Some universities, TU Delft included, have started using MOOCs in on-campus teaching, as a way of delivering some portions of a course. This practice is known as blended learning. While case studies, discussions, and certain other learning activities are best done in person, MOOCs can be a good replacement for the kind of teaching that is typically done in a large lecture hall. As van Valkenburg explained it, “Our university wants to go to a mix of online and on-campus education. You can do a lot of teaching much better online, but you need the on-campus interaction of students with teachers. However, the traditional lecture hall is not the best way to facilitate that.”  This change in pedagogy is also bringing about changes in the physical design of the campus. As van Valkenburg said, at his university the new classrooms being built are not lecture halls, but spaces that can facilitate blended learning.  Who knows, the students of the future may never attend lecture-based courses in person.

A Global Education System

Perhaps the biggest change MOOCs will usher in is a move towards a global system of education. At present, higher education exists in a patchwork of national programs, all with different terminology, degree requirements, and pricing schemes. Already, students around the world travel to get the very best education available to them. MOOCs accelerate this trend by enabling a very easy form of virtual travel, allowing students literally anywhere on earth (so long as they have an internet connection) to access any course or degree program being offered by any university. The MOOC audience is by its very nature international and diverse. As more universities and higher education systems begin offering their degree programs online, we could be moving towards a single, global system of higher education.

To see Willem van Valkenburg’s full talk at The 9th TCU International e-Learning Conference, use the link below. The talk begins at roughly 22:00.

Laurie Pickard Profile Image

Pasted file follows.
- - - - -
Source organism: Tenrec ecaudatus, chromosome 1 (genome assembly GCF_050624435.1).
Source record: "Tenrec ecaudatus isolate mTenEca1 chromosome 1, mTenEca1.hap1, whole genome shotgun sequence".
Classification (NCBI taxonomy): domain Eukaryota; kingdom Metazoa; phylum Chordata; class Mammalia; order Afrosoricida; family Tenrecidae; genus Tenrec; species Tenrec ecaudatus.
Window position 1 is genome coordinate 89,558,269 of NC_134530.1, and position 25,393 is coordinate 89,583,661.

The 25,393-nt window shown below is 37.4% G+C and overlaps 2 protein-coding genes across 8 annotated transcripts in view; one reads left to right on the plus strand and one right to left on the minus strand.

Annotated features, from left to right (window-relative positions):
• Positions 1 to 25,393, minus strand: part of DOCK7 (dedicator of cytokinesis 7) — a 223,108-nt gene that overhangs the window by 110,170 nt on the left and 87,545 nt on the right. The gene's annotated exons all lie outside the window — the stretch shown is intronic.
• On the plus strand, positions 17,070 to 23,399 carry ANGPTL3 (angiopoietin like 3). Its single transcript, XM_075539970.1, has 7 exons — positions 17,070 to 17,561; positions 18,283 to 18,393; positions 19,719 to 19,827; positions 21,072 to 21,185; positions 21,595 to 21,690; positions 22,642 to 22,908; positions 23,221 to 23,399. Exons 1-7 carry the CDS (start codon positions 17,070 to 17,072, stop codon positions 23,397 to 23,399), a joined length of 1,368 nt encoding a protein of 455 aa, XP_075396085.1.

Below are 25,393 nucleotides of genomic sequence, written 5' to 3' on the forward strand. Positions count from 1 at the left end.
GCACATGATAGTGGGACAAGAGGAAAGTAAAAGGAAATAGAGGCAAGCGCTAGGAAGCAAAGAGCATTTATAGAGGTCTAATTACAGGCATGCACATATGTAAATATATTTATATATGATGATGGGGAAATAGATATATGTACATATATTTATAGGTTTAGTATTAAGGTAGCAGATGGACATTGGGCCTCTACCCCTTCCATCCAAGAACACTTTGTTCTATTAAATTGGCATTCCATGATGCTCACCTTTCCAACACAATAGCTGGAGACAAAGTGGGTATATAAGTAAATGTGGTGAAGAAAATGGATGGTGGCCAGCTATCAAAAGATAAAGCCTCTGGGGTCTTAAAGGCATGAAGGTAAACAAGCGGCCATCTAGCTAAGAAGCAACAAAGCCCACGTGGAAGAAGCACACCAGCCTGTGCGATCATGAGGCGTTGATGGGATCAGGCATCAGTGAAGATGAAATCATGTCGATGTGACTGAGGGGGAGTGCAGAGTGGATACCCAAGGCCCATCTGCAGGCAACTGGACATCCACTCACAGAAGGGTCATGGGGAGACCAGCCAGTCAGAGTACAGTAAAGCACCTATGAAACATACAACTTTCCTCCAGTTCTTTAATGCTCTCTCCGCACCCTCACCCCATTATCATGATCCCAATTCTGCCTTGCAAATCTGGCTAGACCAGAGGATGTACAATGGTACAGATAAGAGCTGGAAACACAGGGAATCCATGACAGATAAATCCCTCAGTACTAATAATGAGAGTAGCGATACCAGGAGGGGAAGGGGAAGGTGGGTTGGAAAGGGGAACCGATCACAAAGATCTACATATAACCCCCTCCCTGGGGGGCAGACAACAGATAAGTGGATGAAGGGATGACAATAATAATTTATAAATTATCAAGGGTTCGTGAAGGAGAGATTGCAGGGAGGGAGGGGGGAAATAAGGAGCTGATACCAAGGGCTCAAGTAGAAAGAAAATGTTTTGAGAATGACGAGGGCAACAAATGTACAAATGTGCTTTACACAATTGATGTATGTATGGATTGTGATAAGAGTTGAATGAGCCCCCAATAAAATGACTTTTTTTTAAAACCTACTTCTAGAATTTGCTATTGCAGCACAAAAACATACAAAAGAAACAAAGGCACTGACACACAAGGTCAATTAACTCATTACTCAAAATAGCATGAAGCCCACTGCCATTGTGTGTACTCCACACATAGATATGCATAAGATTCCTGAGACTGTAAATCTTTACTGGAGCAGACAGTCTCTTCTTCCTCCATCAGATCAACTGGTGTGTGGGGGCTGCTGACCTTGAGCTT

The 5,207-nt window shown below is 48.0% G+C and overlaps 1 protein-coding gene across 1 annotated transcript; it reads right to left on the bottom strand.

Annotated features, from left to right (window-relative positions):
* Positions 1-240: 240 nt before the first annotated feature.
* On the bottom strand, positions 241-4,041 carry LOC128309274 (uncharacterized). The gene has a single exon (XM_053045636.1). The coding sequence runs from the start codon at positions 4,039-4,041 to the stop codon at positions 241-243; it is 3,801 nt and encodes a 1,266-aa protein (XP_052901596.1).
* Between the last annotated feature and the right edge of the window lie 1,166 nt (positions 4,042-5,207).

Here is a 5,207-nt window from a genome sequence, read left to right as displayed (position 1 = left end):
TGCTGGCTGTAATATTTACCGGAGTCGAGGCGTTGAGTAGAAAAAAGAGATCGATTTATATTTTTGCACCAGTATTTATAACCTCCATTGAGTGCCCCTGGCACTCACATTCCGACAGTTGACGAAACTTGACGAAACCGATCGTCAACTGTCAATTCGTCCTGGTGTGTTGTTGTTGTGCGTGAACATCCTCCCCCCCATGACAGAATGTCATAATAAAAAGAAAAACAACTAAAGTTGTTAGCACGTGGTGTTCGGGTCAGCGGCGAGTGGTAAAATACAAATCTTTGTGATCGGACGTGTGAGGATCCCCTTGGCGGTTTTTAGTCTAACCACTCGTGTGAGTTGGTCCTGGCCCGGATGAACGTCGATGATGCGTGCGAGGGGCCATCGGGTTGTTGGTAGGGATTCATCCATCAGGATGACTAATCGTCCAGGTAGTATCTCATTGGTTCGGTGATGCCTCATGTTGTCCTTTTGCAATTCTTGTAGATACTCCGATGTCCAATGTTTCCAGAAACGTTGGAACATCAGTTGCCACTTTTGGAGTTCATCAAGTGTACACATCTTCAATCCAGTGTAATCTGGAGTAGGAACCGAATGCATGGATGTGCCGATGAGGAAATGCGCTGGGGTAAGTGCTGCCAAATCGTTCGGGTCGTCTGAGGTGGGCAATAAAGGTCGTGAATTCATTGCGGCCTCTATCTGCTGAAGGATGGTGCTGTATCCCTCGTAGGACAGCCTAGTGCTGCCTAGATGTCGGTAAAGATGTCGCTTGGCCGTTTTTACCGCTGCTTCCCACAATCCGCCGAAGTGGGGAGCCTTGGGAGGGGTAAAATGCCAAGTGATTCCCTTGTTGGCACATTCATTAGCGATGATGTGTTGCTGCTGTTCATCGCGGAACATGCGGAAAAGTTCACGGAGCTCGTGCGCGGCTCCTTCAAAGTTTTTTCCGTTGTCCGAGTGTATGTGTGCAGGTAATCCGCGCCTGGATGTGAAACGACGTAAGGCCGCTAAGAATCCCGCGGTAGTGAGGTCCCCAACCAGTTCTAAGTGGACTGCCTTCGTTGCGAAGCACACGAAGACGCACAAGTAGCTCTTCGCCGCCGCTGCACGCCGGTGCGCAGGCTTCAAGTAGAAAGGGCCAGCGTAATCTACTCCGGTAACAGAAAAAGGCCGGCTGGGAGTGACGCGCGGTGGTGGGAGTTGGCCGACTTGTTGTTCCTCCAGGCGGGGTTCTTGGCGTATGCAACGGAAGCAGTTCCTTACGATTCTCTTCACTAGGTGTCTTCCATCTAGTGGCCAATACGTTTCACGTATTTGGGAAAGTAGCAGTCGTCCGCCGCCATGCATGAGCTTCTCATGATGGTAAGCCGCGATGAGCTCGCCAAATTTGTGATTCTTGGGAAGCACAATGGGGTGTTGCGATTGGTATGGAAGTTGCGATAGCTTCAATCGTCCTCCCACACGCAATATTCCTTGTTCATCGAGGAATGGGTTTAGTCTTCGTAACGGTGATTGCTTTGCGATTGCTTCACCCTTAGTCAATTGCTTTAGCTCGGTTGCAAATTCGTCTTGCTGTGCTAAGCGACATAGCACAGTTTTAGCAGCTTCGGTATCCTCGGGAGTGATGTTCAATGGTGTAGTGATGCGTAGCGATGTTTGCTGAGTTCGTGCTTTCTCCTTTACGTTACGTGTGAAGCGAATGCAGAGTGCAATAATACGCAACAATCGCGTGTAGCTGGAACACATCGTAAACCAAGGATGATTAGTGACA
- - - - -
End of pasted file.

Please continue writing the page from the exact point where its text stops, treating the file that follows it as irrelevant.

Laurie Pickard

I got into MOOCs when I started a project to replicate a traditional MBA using free online courses. My blog at NoPayMBA.com resulted in a book called Don't Pay For Your MBA.

Comments 3

  1. Ronny De Winter

    I cannot agree more with the 4 important ways MOOCs are changing higher education:
    – Fewer Restrictions On MOOCs for Credit
    – Lifelong Learning, For Real
    – A Global Education System
    – The Lecture Hall Goes Online
    In my Proposal For a Universal Lifelong Learning Credit System I present a simple idea to accelerate these changes: https://www.classcentral.com/report/universal-lifelong-learning-credit-system/

  2. Hazman Shah Abdullah

    Public universities in Malaysia are offering standard or common university units thro’ closed MOOCs to their in-‘campus students to share and optimise resources. And the Malaysian Qualifications Agency has issued guidelines to grants credits for MOOC modules.

  3. Ida Brandão

    I’m a regular participant in MOOCs since 2012 and I’m an advocate of eLearning. I’ve explored knowledge areas that I probably wouldn’t if there were no MOOCs, so I’m very grateful for the opportunity of open education. However, I regret the trend of turning MOOCs into credit courses, because to my surprise I came across a few courses that only offer a paid option and shouldn’t be considered MOOCs, because the concept of open doesn’t apply. I wish the connectivist approach should have prevailed.